© Copyright Embassy of Greece 1996-2005. All Rights Reserved.
28 July, 2000
Fitch, the international rating agency, on Thursday upgraded Greece's Long-term foreign currency rating to 'A-' (A minus) from 'BBB+' and the Short-term to 'F1' from 'F2' in expectation of Greece entering EMU. The Long-term local currency rating remains at 'A-' (A minus). Consequently, the Rating Watch Positive is removed from all three ratings and the rating outlook is stable.
As in other euro-area countries, the long-term local currency rating will equal the foreign currency rating, as the government will lose the ability to monetize its debt.
The rating action anticipates Greece entering EMU on 1 January 2001, which is virtually certain, and also reflects positive developments in the economy. In order to participate in the euro area, the macro-economic environment has been greatly improved through tight fiscal and monetary policies.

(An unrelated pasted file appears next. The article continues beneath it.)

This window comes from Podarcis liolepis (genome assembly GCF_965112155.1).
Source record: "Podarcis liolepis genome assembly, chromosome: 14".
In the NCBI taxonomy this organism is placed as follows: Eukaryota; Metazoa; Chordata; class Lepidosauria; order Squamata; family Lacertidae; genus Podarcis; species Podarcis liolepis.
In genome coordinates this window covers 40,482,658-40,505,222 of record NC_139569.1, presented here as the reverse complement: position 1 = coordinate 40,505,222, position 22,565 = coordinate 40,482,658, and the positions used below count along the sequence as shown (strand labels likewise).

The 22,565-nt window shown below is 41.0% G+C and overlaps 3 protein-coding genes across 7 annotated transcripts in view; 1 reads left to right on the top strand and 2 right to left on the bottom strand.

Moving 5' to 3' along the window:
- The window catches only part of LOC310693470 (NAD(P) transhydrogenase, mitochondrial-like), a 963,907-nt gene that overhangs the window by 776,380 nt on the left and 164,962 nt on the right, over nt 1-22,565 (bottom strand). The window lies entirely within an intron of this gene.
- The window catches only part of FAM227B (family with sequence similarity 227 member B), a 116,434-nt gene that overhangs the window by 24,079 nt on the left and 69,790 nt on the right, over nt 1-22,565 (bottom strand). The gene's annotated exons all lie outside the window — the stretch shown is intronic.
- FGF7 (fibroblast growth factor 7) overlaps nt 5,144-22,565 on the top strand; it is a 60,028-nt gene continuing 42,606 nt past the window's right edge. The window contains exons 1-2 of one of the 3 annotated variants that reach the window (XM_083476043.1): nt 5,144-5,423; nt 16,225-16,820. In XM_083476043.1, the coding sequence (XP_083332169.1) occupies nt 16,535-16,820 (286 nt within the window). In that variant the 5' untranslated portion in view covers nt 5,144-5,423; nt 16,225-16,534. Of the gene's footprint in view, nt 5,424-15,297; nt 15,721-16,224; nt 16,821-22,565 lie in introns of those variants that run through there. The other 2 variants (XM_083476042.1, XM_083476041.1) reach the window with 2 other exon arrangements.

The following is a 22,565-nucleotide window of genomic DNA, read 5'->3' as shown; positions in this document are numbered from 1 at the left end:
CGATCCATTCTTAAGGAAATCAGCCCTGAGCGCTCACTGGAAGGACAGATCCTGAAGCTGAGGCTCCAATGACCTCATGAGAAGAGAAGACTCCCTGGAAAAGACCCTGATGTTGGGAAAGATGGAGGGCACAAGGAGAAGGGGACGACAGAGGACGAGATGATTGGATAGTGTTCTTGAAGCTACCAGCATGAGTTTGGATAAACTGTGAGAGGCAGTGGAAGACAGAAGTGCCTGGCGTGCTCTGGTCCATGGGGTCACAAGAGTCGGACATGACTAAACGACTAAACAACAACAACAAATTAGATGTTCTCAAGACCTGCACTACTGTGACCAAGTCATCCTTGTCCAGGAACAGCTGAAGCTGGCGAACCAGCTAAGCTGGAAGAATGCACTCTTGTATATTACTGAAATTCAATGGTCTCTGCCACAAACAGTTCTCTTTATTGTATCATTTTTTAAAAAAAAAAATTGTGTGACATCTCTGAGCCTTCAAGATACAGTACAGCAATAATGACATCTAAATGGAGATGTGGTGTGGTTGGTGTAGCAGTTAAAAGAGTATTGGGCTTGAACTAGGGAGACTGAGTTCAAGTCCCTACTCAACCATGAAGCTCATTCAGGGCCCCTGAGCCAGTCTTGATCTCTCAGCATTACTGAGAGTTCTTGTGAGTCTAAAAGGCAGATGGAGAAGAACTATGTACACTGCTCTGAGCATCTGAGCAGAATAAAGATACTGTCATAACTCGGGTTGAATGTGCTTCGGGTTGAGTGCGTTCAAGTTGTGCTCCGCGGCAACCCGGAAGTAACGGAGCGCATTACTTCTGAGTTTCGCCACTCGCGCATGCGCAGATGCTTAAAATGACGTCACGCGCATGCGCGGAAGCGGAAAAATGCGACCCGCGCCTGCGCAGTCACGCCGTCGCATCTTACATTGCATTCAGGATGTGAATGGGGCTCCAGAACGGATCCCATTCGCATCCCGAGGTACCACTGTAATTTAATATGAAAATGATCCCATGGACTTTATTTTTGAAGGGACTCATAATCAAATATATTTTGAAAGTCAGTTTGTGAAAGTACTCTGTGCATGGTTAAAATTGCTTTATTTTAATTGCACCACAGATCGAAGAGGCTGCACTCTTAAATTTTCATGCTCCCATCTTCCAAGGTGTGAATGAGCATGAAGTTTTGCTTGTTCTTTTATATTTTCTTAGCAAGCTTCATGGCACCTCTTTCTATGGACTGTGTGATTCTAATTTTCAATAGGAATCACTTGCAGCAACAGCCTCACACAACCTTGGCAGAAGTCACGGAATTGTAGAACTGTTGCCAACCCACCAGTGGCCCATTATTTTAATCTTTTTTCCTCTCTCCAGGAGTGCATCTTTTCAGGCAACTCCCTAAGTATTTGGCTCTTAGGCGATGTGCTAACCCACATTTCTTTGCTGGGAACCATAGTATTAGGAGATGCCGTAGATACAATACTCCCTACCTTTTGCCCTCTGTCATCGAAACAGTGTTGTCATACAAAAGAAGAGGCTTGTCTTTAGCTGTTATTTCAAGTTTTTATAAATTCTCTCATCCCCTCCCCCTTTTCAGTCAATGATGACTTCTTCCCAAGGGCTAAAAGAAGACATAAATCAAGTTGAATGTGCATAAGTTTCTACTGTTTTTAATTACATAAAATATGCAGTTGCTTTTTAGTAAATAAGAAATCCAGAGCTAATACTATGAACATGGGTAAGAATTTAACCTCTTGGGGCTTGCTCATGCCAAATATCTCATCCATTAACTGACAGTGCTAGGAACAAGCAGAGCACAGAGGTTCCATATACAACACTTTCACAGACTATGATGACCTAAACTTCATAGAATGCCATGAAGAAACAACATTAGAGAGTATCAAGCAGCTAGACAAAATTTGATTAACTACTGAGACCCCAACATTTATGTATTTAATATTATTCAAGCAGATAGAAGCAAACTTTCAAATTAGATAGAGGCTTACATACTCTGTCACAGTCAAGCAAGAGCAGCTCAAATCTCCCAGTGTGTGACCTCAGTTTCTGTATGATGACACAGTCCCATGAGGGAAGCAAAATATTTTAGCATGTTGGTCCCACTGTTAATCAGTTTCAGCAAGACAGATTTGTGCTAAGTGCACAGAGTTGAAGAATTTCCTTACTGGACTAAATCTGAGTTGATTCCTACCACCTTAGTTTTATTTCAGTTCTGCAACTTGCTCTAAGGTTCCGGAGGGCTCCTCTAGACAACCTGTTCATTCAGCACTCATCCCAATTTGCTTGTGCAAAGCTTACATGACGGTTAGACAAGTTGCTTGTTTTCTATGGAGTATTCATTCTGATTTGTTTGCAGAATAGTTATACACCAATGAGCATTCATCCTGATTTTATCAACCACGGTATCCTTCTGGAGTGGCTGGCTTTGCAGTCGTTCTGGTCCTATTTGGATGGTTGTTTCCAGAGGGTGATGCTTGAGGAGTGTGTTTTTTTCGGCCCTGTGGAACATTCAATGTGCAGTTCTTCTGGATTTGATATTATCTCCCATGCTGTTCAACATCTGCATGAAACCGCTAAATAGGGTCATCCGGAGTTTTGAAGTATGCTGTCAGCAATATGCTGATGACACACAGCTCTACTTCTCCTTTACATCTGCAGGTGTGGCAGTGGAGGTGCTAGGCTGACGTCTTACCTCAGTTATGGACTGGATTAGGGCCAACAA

There has been a steep decline in inflation to levels of 2 per cent from 20 per cent in the early 1990s. This has been aided through a decline in unit labor costs and wage moderation.
The general government budget deficit was reduced to well below the Maastricht limit of 3 per cent to 1.6 per cent of GDP in 1999, with the government aiming at a small surplus by 2002.
General government debt has also declined, by 6.9 percentage points to 104.4 per cent of GDP in 1999, although the fall has been slower than desired due to various 'sock-flow' adjustment items influenced by continued support to public enterprises. Debt still remains the third highest in the EU and a constraint on the rating. Social security reforms to control future pension problems would also be positive.
Source: Athens News Agency